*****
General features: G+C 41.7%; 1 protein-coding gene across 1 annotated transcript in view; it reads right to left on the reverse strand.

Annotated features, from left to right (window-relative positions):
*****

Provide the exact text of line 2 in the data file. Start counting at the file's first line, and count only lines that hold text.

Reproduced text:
Annotated features, from left to right (window-relative positions):